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Florida Education Essay

985 words - 4 pages

Florida is a state that regards education in ways that many claim to be confusing and inaccurate. State officials are seeking additional power on the local level to assist in modifying the problems that exist. Many agree on this issue, however, there are disagreements on how Florida should go about correcting the problems. Among the major dilemmas are standardized tests, the No Child Left Behind law, and the grading system. Florida needs to reconsider these aspects of education in order to clarify the progress of all schools.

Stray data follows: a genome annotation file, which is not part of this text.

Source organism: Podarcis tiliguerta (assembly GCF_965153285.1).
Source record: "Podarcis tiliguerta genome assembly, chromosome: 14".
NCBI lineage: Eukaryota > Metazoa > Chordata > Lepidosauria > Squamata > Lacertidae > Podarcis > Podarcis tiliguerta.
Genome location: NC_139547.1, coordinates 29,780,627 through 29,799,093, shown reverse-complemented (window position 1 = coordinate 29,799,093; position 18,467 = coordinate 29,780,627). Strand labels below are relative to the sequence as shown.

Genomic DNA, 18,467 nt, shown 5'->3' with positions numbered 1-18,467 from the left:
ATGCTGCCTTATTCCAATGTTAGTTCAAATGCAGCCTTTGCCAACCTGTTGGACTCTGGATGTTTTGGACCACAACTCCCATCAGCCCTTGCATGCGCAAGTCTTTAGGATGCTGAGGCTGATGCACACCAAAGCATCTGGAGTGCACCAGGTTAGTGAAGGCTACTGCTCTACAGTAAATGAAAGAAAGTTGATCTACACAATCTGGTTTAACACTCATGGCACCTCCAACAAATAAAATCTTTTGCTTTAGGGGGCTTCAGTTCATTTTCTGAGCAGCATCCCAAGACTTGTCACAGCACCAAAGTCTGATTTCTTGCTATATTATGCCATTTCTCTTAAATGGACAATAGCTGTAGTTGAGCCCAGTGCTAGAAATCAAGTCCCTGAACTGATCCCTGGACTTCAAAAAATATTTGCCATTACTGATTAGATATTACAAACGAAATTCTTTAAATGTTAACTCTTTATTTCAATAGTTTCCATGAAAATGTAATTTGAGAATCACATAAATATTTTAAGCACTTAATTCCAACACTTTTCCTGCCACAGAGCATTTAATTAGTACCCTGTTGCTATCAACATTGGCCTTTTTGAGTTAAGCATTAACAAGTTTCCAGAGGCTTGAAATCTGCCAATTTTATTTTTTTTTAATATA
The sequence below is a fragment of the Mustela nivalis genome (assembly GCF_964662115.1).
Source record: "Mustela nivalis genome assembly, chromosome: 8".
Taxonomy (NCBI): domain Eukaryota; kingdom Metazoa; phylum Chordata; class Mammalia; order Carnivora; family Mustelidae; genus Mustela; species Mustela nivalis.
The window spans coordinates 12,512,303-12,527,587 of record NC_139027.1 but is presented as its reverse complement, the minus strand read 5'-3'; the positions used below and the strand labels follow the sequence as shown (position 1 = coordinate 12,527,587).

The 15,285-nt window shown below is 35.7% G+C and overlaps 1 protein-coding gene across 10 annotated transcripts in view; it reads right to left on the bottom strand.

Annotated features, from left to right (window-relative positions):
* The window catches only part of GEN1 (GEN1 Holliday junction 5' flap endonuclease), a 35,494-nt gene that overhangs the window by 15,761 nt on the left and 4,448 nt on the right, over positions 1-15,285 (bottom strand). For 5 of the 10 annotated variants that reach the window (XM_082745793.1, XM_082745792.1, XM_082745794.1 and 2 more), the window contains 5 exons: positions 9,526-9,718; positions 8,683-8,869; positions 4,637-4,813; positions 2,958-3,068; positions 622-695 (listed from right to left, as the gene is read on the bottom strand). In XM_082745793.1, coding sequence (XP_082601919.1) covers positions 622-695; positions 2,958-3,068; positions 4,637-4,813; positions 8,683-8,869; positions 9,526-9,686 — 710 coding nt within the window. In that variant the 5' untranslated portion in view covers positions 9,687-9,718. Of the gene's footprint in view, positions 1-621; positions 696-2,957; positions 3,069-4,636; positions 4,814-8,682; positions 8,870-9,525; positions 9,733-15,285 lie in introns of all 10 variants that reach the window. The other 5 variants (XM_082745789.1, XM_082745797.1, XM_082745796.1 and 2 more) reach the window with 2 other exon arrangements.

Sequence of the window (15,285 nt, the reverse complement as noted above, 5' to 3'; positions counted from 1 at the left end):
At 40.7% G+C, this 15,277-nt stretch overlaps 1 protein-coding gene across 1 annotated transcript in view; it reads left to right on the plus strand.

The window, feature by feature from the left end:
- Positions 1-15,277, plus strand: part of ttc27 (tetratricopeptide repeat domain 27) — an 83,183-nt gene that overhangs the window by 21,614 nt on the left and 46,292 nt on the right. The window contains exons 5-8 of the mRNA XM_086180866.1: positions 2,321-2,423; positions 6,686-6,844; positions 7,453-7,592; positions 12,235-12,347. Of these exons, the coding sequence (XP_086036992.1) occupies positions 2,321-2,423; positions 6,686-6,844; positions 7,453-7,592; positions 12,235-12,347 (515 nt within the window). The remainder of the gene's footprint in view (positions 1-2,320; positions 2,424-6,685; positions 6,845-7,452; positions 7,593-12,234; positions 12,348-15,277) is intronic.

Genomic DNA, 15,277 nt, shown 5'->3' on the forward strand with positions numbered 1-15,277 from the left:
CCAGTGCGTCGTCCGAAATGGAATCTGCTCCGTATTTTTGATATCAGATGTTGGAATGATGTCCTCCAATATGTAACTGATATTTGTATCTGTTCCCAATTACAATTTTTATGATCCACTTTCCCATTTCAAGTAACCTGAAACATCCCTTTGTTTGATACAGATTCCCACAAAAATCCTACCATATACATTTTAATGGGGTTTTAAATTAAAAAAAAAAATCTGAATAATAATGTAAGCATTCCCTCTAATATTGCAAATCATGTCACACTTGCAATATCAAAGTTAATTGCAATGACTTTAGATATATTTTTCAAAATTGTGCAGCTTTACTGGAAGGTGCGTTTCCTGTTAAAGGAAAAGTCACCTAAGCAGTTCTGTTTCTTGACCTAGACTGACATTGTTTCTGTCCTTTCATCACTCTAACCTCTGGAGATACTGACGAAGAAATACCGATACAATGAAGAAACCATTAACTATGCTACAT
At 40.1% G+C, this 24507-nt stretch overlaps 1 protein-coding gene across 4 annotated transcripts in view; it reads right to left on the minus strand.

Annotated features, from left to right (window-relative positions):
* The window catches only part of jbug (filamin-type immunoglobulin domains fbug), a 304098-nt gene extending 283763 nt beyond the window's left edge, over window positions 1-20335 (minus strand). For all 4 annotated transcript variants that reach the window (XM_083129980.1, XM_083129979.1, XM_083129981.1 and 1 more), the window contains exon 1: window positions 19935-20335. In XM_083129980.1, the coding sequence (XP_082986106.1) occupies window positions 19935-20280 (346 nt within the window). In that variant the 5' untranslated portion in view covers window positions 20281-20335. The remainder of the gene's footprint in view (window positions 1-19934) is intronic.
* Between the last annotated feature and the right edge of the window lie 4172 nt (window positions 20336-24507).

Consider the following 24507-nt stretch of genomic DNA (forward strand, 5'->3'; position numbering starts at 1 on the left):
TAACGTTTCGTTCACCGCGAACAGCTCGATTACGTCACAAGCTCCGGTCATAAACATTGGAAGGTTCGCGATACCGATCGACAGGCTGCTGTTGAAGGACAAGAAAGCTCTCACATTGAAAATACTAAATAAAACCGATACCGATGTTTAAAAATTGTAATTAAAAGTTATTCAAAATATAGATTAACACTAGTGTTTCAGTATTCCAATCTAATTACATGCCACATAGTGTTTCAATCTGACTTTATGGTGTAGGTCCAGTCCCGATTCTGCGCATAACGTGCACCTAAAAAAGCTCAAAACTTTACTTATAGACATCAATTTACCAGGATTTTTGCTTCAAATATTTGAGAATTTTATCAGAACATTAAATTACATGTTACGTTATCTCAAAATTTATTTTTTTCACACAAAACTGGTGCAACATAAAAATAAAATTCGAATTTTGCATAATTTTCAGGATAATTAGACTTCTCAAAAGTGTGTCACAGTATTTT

Primarily, standardized testing has been the ongoing problem for many of Florida’s schools. Each year the state must create and issue new tests, and 2014 is no different. The major reconstruction will come from the riddance of FCAT (Florida Comprehensive Assessment Test), but, according to state education officials, “they are on schedule to replace… [it] within 18 months” (2014, McGrory). The plans for the updated tests include switching to new standards and benchmarks that will better measure progress for Florida students. The National Governors Association first created these standards, which would later be adopted by 45 states. The standards highlight aspects that the previous standards neglected. In addition to new standards, Florida must adopt a new company to issue these standardized tests. The original choice was the Partnership for Assessment of College and Career Readiness, but proposal calls eliminated the PARCC from the running. Now, five companies are fighting for the top spot. The chosen company will be announced in late March, which concerns many. Many argue that the state needs to take time to create a new test that is well thought-out and can be issued for many years to come. The Florida Association of District School Superintendents enforces this opinion. Superintendents also agree, believing time is the only thing that will help develop the proper tests for students and teachers. Senator Bill Montford (Tallahassee Democrat) claims the answer is “obvious to superintendents” (2014, McGrory). State officials are not the only people discussing this situation; parents are voicing their opinions on the matter too. Parent groups insist that the proposed imposition of these new tests is not “wise, fair, or smart” (2014, McGrory), and even argue that the benchmarks should be completely removed. However, this solution seems very unlikely for Florida. The issue went viral, with an enormous amount of public comments and opinions during Fall hearings. In the future, Florida’s educational department will revise tests to correct many issues that state officials have brought to attention. As a current high school student, I have seen the effects of FCAT first-hand. Some of my classmates have been placed into remedial classes after failing FCAT, despite receiving an “A” in the class. In rare cases, students have been declined diplomas based on insufficient scores. Theses tests should not be the only factor in measuring a...

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